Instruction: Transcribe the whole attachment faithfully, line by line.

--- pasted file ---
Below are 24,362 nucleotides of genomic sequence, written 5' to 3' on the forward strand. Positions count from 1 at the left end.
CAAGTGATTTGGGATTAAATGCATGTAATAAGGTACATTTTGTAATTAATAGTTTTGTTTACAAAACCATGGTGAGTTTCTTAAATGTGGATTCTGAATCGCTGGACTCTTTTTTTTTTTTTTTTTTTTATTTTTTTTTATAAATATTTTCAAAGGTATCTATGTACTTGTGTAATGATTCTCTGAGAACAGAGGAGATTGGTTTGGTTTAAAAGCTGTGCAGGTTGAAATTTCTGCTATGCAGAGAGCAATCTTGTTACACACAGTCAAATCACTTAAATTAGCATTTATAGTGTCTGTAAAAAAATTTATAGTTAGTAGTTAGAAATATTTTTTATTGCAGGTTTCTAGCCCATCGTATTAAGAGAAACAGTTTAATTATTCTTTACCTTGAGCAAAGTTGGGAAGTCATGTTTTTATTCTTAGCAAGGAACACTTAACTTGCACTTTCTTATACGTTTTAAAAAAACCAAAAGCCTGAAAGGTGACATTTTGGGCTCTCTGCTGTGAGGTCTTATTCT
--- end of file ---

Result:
Below are 24,362 nucleotides of genomic sequence, written 5' to 3' on the forward strand. Positions count from 1 at the left end.
CAAGTGATTTGGGATTAAATGCATGTAATAAGGTACATTTTGTAATTAATAGTTTTGTTTACAAAACCATGGTGAGTTTCTTAAATGTGGATTCTGAATCGCTGGACTCTTTTTTTTTTTTTTTTTTTTATTTTTTTTTATAAATATTTTCAAAGGTATCTATGTACTTGTGTAATGATTCTCTGAGAACAGAGGAGATTGGTTTGGTTTAAAAGCTGTGCAGGTTGAAATTTCTGCTATGCAGAGAGCAATCTTGTTACACACAGTCAAATCACTTAAATTAGCATTTATAGTGTCTGTAAAAAAATTTATAGTTAGTAGTTAGAAATATTTTTTATTGCAGGTTTCTAGCCCATCGTATTAAGAGAAACAGTTTAATTATTCTTTACCTTGAGCAAAGTTGGGAAGTCATGTTTTTATTCTTAGCAAGGAACACTTAACTTGCACTTTCTTATACGTTTTAAAAAAACCAAAAGCCTGAAAGGTGACATTTTGGGCTCTCTGCTGTGAGGTCTTATTCT